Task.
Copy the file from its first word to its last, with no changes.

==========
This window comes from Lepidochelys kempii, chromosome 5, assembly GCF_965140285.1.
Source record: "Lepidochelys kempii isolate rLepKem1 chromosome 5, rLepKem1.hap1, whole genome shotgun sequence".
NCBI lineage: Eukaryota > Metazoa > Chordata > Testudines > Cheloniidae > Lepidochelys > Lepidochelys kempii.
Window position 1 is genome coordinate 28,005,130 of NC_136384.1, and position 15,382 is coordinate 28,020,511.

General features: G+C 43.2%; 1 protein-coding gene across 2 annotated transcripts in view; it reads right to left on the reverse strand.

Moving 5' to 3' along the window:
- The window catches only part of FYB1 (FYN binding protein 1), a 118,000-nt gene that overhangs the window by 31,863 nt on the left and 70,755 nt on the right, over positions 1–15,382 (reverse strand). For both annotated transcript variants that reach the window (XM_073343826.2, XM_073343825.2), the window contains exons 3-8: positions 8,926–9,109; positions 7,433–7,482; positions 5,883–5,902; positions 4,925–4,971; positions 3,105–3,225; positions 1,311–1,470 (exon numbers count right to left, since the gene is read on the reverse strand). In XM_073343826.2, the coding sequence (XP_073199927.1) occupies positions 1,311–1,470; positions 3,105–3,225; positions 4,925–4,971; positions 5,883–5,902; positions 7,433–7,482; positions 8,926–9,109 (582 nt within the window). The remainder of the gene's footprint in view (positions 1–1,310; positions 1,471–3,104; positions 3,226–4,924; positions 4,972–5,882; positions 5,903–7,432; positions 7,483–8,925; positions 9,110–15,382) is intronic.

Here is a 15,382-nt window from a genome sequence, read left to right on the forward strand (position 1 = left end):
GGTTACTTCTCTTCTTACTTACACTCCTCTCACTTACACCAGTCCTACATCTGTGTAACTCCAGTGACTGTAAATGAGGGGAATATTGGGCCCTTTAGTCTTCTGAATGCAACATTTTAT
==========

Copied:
This window comes from Lepidochelys kempii, chromosome 5, assembly GCF_965140285.1.
Source record: "Lepidochelys kempii isolate rLepKem1 chromosome 5, rLepKem1.hap1, whole genome shotgun sequence".
NCBI lineage: Eukaryota > Metazoa > Chordata > Testudines > Cheloniidae > Lepidochelys > Lepidochelys kempii.
Window position 1 is genome coordinate 28,005,130 of NC_136384.1, and position 15,382 is coordinate 28,020,511.

General features: G+C 43.2%; 1 protein-coding gene across 2 annotated transcripts in view; it reads right to left on the reverse strand.

Moving 5' to 3' along the window:
- The window catches only part of FYB1 (FYN binding protein 1), a 118,000-nt gene that overhangs the window by 31,863 nt on the left and 70,755 nt on the right, over positions 1–15,382 (reverse strand). For both annotated transcript variants that reach the window (XM_073343826.2, XM_073343825.2), the window contains exons 3-8: positions 8,926–9,109; positions 7,433–7,482; positions 5,883–5,902; positions 4,925–4,971; positions 3,105–3,225; positions 1,311–1,470 (exon numbers count right to left, since the gene is read on the reverse strand). In XM_073343826.2, the coding sequence (XP_073199927.1) occupies positions 1,311–1,470; positions 3,105–3,225; positions 4,925–4,971; positions 5,883–5,902; positions 7,433–7,482; positions 8,926–9,109 (582 nt within the window). The remainder of the gene's footprint in view (positions 1–1,310; positions 1,471–3,104; positions 3,226–4,924; positions 4,972–5,882; positions 5,903–7,432; positions 7,483–8,925; positions 9,110–15,382) is intronic.

Here is a 15,382-nt window from a genome sequence, read left to right on the forward strand (position 1 = left end):
GGTTACTTCTCTTCTTACTTACACTCCTCTCACTTACACCAGTCCTACATCTGTGTAACTCCAGTGACTGTAAATGAGGGGAATATTGGGCCCTTTAGTCTTCTGAATGCAACATTTTAT